Cancer survivor stories, of course, have become increasingly common, both on the page and stage; there will be few spectators at Ensler’s performance who, if not victims themselves, don’t know someone whose experiences echo much of what they’ll hear. Initiated or not, many will find the cancer-related descriptions painful; things only get harder when hearing about Congolese soldiers’ behavior toward their victims. 

It’s understandable that Ensler would want to introduce some welcome wisecracks into the horrors—like those ripping Kellyanne Conway or our Pussy Grabber-in-Chief—but is it really necessary for us to be asked to rise so we can dance during a hospital room party?
Eve Ensler. Photo: Joan Marcus.
A lot of effort has been put into making In the Body of the World more than just a frequently compelling, intermissionless, 90-minute narrative. While it could conceivably be done on a bare stage, considerable attention has been given to its physical representation, with Broadway superstar director Diane Paulus not only helping to elicit a wide range of emotional and humorous qualities from Ensler but also assembling a first-rate team to create a beautiful visual and auditory environment.

Myung Hee Cho—who designed Ensler’s attractive black ensemble of sleeveless top and tight slacks—has created a deceptively simple set showing only a chaise longue, an elegant Chinese chair, and an oriental chest of drawers topped by a cabinet whose lack of a back panel is revealed when its doors are opened.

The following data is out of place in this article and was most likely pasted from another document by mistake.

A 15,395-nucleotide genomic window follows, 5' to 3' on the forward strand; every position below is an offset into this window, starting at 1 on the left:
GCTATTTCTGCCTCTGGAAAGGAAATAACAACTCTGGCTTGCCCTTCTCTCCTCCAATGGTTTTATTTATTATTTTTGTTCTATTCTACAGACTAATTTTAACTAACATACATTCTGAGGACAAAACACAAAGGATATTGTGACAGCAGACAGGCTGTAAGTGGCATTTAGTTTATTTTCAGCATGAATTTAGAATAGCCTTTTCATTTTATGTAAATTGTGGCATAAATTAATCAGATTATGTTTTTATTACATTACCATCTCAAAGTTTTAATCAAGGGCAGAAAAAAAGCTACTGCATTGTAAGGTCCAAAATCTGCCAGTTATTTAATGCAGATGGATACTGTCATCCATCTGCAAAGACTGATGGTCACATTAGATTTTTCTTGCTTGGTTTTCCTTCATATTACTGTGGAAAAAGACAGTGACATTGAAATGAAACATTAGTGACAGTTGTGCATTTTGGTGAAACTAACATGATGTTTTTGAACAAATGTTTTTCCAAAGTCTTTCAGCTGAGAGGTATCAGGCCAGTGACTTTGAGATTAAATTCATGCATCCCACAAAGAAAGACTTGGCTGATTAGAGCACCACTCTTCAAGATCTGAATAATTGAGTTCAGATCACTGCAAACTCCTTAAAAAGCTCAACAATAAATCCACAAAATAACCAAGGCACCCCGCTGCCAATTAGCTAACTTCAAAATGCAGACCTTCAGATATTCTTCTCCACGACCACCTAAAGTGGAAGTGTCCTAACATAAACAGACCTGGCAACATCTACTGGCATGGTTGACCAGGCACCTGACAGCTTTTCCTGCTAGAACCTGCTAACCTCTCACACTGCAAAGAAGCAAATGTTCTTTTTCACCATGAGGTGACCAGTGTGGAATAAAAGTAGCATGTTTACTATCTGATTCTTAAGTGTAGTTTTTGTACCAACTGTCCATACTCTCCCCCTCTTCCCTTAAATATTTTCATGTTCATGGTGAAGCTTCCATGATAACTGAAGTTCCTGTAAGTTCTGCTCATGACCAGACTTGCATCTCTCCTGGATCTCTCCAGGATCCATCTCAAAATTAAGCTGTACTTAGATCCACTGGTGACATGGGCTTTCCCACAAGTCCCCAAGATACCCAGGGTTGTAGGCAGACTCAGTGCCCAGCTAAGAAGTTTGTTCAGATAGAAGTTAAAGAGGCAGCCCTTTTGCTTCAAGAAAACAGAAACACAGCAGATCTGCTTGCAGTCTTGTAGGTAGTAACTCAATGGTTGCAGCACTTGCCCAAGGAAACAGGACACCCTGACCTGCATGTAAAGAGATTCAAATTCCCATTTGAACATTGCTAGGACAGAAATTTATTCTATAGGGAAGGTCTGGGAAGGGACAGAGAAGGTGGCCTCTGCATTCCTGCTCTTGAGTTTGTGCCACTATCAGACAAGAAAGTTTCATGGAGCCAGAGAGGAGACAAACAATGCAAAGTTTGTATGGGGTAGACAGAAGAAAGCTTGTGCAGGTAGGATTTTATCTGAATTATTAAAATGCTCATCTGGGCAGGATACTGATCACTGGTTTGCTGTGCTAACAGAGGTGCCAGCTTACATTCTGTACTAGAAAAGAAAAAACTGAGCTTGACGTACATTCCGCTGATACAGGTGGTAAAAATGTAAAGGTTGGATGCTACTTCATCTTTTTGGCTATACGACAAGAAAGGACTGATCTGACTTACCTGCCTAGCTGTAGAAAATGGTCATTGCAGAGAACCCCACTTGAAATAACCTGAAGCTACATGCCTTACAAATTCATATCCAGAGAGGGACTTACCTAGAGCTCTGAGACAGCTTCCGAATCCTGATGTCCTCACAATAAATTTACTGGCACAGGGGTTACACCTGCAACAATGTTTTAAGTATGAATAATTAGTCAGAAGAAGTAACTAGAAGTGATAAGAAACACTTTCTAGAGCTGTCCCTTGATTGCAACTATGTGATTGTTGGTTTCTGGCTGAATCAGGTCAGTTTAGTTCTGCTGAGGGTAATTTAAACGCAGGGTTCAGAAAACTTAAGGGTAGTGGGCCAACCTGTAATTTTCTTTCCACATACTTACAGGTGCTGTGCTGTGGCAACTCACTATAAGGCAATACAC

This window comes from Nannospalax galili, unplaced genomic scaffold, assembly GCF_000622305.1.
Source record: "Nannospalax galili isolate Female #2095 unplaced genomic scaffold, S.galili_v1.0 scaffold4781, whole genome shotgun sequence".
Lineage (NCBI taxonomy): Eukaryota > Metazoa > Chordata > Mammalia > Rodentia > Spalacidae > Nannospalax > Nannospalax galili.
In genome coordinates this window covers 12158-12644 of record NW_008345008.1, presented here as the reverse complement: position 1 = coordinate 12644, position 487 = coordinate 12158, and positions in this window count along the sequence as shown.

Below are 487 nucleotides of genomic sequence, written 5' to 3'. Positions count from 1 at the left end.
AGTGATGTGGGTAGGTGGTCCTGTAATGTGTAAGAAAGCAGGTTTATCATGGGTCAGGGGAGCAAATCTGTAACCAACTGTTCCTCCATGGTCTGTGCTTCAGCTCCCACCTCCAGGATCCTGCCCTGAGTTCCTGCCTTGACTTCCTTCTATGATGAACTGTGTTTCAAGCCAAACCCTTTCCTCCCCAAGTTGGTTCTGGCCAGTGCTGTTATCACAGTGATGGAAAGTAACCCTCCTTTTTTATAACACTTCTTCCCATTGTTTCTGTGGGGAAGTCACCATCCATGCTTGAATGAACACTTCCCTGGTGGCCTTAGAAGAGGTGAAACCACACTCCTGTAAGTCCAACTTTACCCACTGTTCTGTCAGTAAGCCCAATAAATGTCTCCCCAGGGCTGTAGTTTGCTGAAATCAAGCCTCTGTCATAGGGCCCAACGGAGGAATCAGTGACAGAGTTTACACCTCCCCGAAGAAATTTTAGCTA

Upstage is a neutral rear wall that makes abundant use of Finn Ross’s exquisite video projections of emotional signifiers, from trees, forests, and oceans whose water seems to lap at the stage floor, to images of the Gulf Coast disaster and Ali knocking out Foreman. Jen Schriever's sensitive lighting pulls it all together, while M.L. Dogg and Sam Lerner’s sound design supplies mood-enhancing music in many modes.

The kicker, though, is the coup de théâtre that comes near the end, when—for reasons you’ll have to learn yourself—the stage transforms, as the curtains open wider and wider, into a luscious Asian garden, backed by a large golden idol, which the audience is invited to examine up close and personal. Gorgeous as it is, its decided positivity tends to overwhelm and distract from what’s come before.
“Did the Folks Next to Me Like It?”

Often, I’m very aware of how the strangers sitting next to me at a show are reacting. I may hear the audience laughing across the way or behind me, while the man or woman beside me is sitting stone-faced. Or I may notice sniffling while I myself am falling asleep. Since I often wonder how they feel about what we’ve both just experienced I’ve decided to simply ask them and record their reactions by giving the show an on-the-spot grade on the scale of 1-100. I begin this feature, “Did the Folks Next to Me Like It?,” with the reactions of two women, one who looked to be in her 20s, the other in her late 40s, both of them very active theatregoers, to In the Body of the World.

Their mutually agreed-upon grade: “around 70.”


New York City Center Stage 1
131 W. 55th St., NYC
Through March 25